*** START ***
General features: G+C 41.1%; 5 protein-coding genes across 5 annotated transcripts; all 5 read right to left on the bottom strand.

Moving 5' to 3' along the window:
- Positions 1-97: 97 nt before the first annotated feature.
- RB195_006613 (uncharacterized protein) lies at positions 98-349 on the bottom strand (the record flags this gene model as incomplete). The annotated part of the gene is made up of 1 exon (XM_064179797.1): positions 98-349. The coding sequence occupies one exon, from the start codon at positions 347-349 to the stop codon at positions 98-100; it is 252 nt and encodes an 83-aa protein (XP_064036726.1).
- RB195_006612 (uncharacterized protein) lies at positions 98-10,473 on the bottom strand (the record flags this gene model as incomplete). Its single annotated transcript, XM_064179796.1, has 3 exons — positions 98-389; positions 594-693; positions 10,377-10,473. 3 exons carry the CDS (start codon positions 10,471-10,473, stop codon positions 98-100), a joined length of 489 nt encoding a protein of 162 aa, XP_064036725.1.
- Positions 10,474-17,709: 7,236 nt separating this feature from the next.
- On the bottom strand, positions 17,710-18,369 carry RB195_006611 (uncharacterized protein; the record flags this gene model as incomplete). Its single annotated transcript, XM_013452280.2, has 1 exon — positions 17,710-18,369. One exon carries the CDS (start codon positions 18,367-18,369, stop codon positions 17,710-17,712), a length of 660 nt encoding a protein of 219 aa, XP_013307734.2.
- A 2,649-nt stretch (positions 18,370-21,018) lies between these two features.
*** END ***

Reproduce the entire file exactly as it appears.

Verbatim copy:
General features: G+C 41.1%; 5 protein-coding genes across 5 annotated transcripts; all 5 read right to left on the bottom strand.

Moving 5' to 3' along the window:
- Positions 1-97: 97 nt before the first annotated feature.
- RB195_006613 (uncharacterized protein) lies at positions 98-349 on the bottom strand (the record flags this gene model as incomplete). The annotated part of the gene is made up of 1 exon (XM_064179797.1): positions 98-349. The coding sequence occupies one exon, from the start codon at positions 347-349 to the stop codon at positions 98-100; it is 252 nt and encodes an 83-aa protein (XP_064036726.1).
- RB195_006612 (uncharacterized protein) lies at positions 98-10,473 on the bottom strand (the record flags this gene model as incomplete). Its single annotated transcript, XM_064179796.1, has 3 exons — positions 98-389; positions 594-693; positions 10,377-10,473. 3 exons carry the CDS (start codon positions 10,471-10,473, stop codon positions 98-100), a joined length of 489 nt encoding a protein of 162 aa, XP_064036725.1.
- Positions 10,474-17,709: 7,236 nt separating this feature from the next.
- On the bottom strand, positions 17,710-18,369 carry RB195_006611 (uncharacterized protein; the record flags this gene model as incomplete). Its single annotated transcript, XM_013452280.2, has 1 exon — positions 17,710-18,369. One exon carries the CDS (start codon positions 18,367-18,369, stop codon positions 17,710-17,712), a length of 660 nt encoding a protein of 219 aa, XP_013307734.2.
- A 2,649-nt stretch (positions 18,370-21,018) lies between these two features.